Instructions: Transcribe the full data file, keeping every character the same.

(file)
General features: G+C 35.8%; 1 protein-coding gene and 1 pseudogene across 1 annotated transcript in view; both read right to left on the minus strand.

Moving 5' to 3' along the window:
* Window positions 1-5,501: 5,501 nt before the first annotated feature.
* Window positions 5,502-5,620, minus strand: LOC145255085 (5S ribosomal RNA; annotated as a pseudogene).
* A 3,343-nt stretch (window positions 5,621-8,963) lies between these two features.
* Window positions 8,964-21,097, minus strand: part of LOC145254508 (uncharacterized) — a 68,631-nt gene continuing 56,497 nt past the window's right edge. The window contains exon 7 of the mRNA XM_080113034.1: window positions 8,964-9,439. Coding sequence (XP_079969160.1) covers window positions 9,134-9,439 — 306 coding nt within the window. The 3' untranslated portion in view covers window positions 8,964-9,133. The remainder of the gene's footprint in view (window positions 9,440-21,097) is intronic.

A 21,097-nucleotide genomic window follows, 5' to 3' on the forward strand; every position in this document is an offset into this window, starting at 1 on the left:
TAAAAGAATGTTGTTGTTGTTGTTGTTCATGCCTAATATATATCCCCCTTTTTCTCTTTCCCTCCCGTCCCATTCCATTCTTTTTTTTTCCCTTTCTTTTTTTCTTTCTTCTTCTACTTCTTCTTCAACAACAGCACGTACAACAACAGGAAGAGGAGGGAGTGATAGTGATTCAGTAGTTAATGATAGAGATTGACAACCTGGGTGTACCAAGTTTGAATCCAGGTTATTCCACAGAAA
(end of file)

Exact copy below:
General features: G+C 35.8%; 1 protein-coding gene and 1 pseudogene across 1 annotated transcript in view; both read right to left on the minus strand.

Moving 5' to 3' along the window:
* Window positions 1-5,501: 5,501 nt before the first annotated feature.
* Window positions 5,502-5,620, minus strand: LOC145255085 (5S ribosomal RNA; annotated as a pseudogene).
* A 3,343-nt stretch (window positions 5,621-8,963) lies between these two features.
* Window positions 8,964-21,097, minus strand: part of LOC145254508 (uncharacterized) — a 68,631-nt gene continuing 56,497 nt past the window's right edge. The window contains exon 7 of the mRNA XM_080113034.1: window positions 8,964-9,439. Coding sequence (XP_079969160.1) covers window positions 9,134-9,439 — 306 coding nt within the window. The 3' untranslated portion in view covers window positions 8,964-9,133. The remainder of the gene's footprint in view (window positions 9,440-21,097) is intronic.

A 21,097-nucleotide genomic window follows, 5' to 3' on the forward strand; every position in this document is an offset into this window, starting at 1 on the left:
TAAAAGAATGTTGTTGTTGTTGTTGTTCATGCCTAATATATATCCCCCTTTTTCTCTTTCCCTCCCGTCCCATTCCATTCTTTTTTTTTCCCTTTCTTTTTTTCTTTCTTCTTCTACTTCTTCTTCAACAACAGCACGTACAACAACAGGAAGAGGAGGGAGTGATAGTGATTCAGTAGTTAATGATAGAGATTGACAACCTGGGTGTACCAAGTTTGAATCCAGGTTATTCCACAGAAA